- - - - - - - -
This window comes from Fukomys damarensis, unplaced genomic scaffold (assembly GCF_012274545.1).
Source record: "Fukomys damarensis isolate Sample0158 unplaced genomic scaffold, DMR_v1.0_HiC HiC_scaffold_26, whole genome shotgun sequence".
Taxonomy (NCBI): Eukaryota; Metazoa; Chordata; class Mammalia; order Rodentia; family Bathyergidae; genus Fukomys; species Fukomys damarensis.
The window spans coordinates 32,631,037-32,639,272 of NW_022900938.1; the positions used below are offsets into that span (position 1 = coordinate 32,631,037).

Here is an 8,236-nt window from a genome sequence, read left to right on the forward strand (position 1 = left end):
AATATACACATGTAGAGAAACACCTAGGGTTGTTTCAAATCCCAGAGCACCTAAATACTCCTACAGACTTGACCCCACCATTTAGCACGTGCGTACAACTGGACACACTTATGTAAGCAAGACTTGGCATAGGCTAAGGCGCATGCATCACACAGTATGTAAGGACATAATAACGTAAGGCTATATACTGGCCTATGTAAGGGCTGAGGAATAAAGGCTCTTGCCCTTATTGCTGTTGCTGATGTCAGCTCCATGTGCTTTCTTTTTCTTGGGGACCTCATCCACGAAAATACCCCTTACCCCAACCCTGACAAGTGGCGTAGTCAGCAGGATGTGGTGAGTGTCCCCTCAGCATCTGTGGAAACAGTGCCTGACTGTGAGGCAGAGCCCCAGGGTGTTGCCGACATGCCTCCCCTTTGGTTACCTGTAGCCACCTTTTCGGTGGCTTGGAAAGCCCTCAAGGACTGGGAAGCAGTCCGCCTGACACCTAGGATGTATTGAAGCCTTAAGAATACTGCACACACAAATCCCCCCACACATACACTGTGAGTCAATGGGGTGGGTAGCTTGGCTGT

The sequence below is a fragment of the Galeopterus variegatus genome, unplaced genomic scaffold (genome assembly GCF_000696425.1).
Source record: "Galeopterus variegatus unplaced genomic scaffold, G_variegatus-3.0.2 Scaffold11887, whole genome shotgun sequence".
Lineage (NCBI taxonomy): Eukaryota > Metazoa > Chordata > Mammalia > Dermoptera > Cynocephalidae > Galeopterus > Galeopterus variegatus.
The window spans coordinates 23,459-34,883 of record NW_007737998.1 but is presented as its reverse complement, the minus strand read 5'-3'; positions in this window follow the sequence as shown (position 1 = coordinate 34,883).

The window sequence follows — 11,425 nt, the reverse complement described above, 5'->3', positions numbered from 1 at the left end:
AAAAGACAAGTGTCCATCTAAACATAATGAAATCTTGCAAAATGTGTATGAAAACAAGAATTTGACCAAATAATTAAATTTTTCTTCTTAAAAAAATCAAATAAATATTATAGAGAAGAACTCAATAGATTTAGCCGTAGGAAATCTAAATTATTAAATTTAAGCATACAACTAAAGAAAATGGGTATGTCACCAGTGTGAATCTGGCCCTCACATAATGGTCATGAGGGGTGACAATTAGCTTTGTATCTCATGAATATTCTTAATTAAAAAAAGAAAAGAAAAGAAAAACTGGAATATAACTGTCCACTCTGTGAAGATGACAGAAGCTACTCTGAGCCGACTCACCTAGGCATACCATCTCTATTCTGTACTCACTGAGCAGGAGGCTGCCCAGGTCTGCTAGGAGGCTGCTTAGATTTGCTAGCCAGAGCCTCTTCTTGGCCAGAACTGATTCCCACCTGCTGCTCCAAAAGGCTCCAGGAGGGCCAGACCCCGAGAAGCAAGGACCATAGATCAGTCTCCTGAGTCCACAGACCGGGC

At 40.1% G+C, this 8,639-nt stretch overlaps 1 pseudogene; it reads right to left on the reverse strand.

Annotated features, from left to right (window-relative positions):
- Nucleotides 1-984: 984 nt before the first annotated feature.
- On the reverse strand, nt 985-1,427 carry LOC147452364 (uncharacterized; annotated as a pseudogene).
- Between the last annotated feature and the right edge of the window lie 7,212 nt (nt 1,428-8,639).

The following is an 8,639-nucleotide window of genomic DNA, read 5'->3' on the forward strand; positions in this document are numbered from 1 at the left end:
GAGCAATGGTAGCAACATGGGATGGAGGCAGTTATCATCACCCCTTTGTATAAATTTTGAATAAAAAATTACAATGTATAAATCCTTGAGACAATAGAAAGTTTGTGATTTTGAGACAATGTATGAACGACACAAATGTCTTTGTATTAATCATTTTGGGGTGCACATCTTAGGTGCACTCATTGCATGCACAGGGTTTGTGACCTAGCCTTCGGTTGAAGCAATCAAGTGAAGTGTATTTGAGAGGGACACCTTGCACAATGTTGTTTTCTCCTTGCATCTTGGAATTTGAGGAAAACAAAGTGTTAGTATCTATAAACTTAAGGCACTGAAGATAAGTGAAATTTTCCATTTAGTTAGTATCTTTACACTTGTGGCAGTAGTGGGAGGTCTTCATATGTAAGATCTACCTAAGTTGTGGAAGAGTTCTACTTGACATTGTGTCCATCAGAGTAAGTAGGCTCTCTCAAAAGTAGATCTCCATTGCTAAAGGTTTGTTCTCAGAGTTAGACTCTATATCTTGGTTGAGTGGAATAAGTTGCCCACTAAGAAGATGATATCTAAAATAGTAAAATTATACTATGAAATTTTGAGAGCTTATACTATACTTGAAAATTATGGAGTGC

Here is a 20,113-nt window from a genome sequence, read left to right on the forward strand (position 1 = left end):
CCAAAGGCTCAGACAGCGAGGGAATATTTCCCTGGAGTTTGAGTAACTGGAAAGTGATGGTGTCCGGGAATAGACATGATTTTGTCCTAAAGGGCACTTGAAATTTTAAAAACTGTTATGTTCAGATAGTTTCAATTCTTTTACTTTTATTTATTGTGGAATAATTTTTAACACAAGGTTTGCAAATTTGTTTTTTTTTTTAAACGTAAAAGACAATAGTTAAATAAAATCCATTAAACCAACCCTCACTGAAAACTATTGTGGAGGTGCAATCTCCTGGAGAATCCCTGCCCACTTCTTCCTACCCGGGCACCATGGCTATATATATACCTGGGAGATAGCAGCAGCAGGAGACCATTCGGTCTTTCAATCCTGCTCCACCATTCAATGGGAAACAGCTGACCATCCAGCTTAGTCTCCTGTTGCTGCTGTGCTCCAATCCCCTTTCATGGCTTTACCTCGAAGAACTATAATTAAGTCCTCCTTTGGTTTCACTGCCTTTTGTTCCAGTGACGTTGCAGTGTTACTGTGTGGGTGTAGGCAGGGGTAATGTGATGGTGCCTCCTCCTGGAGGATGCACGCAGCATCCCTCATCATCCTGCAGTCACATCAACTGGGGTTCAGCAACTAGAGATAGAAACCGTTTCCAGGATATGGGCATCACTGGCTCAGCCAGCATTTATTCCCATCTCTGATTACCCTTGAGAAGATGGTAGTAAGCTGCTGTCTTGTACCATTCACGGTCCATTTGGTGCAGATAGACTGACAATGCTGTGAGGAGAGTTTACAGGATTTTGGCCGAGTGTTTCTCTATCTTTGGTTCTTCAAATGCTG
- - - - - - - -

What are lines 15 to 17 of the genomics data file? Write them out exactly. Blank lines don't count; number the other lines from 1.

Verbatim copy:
- Nucleotides 1-984: 984 nt before the first annotated feature.
- On the reverse strand, nt 985-1,427 carry LOC147452364 (uncharacterized; annotated as a pseudogene).
- Between the last annotated feature and the right edge of the window lie 7,212 nt (nt 1,428-8,639).